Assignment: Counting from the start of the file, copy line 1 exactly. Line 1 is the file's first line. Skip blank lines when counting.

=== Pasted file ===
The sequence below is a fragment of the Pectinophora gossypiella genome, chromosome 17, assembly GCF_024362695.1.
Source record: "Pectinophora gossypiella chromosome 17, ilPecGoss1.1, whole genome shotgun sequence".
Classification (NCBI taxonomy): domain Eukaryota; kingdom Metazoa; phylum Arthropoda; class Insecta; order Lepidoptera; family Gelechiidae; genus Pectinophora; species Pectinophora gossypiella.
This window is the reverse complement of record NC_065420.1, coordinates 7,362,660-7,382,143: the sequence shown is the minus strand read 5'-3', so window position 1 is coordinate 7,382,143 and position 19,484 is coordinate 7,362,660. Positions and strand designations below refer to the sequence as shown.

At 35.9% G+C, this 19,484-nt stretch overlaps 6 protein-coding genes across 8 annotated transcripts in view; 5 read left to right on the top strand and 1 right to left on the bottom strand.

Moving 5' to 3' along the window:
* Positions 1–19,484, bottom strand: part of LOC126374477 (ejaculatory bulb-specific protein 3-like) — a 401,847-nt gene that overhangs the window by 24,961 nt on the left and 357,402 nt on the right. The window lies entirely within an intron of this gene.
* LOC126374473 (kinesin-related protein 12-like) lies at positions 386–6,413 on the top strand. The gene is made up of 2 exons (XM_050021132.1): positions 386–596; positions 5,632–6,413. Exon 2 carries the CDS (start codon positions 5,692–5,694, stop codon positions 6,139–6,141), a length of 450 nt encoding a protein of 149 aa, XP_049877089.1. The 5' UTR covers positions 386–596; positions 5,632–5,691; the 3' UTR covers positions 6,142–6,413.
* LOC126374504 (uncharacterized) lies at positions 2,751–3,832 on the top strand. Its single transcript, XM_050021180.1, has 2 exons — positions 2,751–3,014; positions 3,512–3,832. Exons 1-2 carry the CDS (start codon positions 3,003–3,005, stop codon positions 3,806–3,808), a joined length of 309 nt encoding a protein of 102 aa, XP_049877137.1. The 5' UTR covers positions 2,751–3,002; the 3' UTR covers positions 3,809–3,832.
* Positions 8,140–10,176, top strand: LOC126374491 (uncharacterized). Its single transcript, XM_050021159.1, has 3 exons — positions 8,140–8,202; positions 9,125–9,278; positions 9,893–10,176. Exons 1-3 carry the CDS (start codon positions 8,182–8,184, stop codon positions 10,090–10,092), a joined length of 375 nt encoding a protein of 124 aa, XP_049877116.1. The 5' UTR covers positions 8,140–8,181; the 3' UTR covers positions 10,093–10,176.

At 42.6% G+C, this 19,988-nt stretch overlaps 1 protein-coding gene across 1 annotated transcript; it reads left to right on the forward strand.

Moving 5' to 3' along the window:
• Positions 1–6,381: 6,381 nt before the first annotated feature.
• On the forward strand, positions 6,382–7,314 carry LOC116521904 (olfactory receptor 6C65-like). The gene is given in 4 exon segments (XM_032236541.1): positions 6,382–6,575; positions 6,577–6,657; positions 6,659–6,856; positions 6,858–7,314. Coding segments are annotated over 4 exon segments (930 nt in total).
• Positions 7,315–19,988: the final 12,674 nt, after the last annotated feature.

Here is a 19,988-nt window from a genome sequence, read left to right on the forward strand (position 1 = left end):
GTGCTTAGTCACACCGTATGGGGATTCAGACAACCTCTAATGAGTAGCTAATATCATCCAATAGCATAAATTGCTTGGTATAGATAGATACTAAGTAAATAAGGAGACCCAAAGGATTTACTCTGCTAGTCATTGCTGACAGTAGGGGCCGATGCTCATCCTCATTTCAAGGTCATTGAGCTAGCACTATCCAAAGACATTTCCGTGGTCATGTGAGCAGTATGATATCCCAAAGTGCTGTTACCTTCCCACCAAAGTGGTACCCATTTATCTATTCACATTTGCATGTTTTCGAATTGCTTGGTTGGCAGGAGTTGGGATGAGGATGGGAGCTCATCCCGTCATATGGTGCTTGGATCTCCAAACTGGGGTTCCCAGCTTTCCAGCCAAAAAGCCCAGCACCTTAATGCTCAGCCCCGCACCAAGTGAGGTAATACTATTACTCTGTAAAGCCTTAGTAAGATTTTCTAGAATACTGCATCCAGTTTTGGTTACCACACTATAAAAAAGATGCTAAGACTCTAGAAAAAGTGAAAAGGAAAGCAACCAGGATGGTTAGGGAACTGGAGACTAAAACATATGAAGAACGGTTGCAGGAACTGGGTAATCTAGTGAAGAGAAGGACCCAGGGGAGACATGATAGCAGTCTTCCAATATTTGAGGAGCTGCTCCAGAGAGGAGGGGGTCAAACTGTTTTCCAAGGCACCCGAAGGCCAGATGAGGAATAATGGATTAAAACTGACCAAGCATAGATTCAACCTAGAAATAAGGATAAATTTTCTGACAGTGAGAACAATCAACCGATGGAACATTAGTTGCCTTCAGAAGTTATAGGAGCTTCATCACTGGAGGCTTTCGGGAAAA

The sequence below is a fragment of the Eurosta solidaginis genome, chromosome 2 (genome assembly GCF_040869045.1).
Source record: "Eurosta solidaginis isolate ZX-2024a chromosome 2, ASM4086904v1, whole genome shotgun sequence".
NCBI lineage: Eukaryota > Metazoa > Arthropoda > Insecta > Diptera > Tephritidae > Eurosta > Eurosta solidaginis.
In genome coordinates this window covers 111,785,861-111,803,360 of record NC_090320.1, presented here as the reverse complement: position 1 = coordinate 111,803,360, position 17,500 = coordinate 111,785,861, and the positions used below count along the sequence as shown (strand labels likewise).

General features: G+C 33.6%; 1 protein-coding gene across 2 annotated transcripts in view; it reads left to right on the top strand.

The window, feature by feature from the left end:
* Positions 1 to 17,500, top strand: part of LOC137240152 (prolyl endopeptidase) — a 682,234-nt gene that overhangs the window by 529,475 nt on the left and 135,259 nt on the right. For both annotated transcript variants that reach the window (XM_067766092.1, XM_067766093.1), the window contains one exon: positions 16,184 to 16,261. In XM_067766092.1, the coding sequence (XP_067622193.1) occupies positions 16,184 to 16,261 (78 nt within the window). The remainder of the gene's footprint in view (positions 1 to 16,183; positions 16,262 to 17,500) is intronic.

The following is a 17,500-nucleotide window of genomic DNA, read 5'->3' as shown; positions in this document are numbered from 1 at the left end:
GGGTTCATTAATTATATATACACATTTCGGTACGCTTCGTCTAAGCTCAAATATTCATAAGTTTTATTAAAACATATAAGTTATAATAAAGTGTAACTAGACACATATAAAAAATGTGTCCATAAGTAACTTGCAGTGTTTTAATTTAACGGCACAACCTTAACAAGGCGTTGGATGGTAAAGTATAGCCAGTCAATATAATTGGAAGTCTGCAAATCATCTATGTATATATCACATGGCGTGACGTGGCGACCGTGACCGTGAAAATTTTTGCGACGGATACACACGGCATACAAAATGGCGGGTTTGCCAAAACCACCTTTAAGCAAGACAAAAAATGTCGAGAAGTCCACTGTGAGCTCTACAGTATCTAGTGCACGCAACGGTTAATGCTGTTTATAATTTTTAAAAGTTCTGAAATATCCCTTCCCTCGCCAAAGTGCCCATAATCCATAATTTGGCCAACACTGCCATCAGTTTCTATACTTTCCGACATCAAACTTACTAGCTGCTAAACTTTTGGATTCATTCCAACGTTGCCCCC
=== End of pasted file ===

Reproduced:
The sequence below is a fragment of the Pectinophora gossypiella genome, chromosome 17, assembly GCF_024362695.1.